Posted by

7 year practicing, traveling, and competing (US/abroad) B-boy ("break dancer"); fitness/health science/faith writer @ F3 For Answers.

Our body weight and physique are two things that we tend to think about altering from time to time.

Whether it’s gaining weight because you’re “too slim”—chiefly by hitting the weights and scarfing down massive amounts of calories—or the more common practice of wanting to shed a few pounds for good looks (or legitimate health reasons), our weight is something we are very cognizant about whether we care to admit to it or not. Thanks, society.

If you ask most people though, they want to lose weight, and immediately jump to dieting as the obvious route to take. People want results, and lucky for them, there’s a ridiculous amount of diet fads out there that can help “solve their problems”. And I personally know quite a bit of people who, because they want a quick fix, jump from diet to diet, or practice bad dieting habits (more about dieting habits here on my other blog, F3 For Answers). It’s certainly not a bad thing to want to get healthier, and channel that motivation to take a lot of action.

Consistency, however, is key to actually making proper strides in dieting.


Bouncing from diet to diet

If you're going from salads to this, you might have a bigger health problem in store. Photo credit: Daria Nepriakhina
If you're going from salads to this, you might have a bigger health problem in store. Photo credit: Daria Nepriakhina

A recent study by Health.com (and also reported by Time magazine) found that “yo-yo dieting”, or bouncing from diet to diet or weight to weight, is actually pretty dangerous for your long term health. What happened in the study, was this: 9,509 men and women from the ages of 35 to 75 (all diagnosed with coronary heart disease and high cholesterol) were tracked for about five years and assessed every six months. What they found was astonishing:

“Overall, people with the largest average weight changes (as much as 8.6 pounds between check-ins) experienced 136% more strokes, 117% more heart attacks, and 124% more deaths during the study than those with the smallest shifts (just under 2 pounds) in weight. For every 1.5- to 2-pound change in weight fluctuation, the risk of any coronary or cardiovascular event increased by 4%, and the risk of death by 9%.”

Uh, WHAT? Those are super high percentages of not-good-at-all health problems! Later on in the article, Dr. Sripal Bangalore added this:

“Bangalore says the message here should apply to anyone trying to lose weight, not just people with heart disease. ‘I often see patients trying to lose a ton of weight, and once they achieve it they try to relax and go back to their old habits,’ he says. ‘Whatever you can do to reduce weight is important, but once you do all that hard work, it’s also important to try to keep it off.’”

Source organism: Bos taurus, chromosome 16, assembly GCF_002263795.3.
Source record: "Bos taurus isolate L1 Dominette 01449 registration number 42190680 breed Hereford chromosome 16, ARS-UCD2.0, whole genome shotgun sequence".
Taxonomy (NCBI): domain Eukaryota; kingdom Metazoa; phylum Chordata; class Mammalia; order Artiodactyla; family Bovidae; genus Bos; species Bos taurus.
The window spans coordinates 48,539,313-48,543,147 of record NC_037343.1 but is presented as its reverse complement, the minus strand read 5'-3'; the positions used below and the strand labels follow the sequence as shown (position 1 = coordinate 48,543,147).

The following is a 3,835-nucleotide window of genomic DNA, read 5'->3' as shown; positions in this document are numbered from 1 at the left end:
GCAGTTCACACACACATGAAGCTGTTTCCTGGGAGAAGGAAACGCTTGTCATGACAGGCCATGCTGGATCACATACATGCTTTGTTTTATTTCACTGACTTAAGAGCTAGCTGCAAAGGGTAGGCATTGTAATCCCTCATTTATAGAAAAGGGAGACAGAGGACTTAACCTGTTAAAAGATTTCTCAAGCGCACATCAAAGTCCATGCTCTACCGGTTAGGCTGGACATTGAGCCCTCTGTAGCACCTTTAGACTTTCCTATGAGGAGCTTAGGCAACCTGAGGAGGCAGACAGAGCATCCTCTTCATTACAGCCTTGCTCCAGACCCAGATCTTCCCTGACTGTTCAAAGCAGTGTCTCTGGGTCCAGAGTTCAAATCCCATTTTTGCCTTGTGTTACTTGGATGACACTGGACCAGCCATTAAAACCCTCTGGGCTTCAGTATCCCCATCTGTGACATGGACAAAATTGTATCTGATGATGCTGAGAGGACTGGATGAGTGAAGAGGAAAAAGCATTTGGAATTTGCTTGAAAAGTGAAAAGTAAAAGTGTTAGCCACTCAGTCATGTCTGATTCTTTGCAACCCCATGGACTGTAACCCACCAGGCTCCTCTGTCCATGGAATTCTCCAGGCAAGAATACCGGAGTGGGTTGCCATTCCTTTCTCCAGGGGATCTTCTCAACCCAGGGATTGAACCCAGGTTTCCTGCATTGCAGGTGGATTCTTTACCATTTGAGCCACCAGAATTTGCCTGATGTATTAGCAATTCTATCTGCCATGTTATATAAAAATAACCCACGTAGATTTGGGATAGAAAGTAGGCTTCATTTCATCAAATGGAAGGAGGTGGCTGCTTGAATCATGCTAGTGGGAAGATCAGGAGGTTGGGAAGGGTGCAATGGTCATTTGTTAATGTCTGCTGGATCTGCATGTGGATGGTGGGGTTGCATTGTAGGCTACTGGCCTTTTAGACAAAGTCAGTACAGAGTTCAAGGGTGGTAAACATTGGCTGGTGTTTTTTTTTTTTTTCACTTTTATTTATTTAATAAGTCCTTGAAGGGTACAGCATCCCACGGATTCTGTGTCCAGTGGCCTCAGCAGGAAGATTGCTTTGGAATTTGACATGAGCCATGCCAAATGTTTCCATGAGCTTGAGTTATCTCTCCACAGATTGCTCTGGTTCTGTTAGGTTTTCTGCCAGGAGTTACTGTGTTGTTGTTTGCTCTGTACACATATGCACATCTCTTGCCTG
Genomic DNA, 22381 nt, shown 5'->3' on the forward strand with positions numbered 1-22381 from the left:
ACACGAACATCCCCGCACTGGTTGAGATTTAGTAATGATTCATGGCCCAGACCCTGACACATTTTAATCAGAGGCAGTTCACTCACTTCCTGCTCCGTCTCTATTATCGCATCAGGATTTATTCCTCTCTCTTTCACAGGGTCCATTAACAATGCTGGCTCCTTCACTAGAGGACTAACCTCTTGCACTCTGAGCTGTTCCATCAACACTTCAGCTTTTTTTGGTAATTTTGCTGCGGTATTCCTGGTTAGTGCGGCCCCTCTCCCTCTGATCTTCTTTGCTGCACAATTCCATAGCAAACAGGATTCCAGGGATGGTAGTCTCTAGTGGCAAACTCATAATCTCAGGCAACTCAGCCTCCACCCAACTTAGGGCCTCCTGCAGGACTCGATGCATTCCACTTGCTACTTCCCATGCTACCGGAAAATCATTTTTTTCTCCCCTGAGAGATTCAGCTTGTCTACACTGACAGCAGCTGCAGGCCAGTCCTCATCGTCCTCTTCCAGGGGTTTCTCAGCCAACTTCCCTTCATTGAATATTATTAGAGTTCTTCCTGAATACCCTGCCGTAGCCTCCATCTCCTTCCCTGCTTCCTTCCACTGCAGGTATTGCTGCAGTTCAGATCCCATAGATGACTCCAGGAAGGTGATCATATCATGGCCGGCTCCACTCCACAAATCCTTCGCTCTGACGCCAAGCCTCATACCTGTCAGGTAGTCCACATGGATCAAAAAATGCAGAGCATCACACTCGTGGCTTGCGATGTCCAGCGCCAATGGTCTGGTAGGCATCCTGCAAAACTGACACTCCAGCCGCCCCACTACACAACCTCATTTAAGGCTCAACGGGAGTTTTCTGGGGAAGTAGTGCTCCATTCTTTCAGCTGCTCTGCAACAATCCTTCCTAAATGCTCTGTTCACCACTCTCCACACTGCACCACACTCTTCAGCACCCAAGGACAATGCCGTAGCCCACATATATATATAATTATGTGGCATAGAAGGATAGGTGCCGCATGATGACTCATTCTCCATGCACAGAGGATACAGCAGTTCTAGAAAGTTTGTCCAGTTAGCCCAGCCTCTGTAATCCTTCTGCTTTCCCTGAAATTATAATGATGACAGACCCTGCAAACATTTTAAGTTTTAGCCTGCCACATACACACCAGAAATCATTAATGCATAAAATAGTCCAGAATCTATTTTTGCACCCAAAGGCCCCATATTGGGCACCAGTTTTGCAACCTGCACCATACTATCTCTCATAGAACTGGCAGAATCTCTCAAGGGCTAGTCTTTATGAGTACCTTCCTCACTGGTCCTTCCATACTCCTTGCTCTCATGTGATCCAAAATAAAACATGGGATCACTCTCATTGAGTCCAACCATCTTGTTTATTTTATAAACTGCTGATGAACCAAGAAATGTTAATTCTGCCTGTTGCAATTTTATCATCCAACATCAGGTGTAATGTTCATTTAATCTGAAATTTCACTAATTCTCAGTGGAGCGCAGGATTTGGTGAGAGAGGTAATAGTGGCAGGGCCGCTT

Other reasons why you should stay consistent dieting

Not only can drastic changes in eating negatively affect metabolism, it can disrupt sleep as well. Photo credit: Maeghan Smulders
Not only can drastic changes in eating negatively affect metabolism, it can disrupt sleep as well. Photo credit: Maeghan Smulders

Those are some staggering statistics, for sure. Besides those, there are a number of other reasons why, if you’re dieting, you should seriously keep in mind forming healthy and consistent habits.

- Eating healthily and staying consistent can keep our emotions and moods in check.

- Consistent healthy eating makes enforcing all of your healthy habits that much easier.

- A sudden change in diet can negatively affect your metabolism by slowing it down.

- With drastic eating changes, you can lose sleep, which in turn effects pretty much everything in your day-to-day work.

- You can actually increase cravings for unhealthy foods if you don’t consistently keep on track with healthier options, thus defeating the goal of dieting in the first place!

It should be said that there are probably a variety more of different ways sudden waxing and waning changes in diet can negatively affect you. For me personally, if I try to jump from my normal healthier habits to, say, binge eating pizzas and burgers, I get absolutely wrecked physically—I feel like crap pretty much as long as I am not exercising and trying to get back on track; my sleep doesn’t feel fulfilling; I gain unnecessary weight; I am not nearly as athletic as a B-boy—and am way more susceptible to emotional breakdowns—I get sad a lot quicker, or go down depressing paths more easily; I overthink a lot quicker; and happiness seems a little slower to come than usual.

And I’m sure some of you might also feel those same symptoms, in which case, you should keep in mind how important steady dieting is to leading a healthy lifestyle!

Slow and steady may seem boring, but the guy or girl with a 136% less chance of stroke ends up living a lot longer.

Written by: Michael “Bboy Roach1” Roach

Latest from our Creators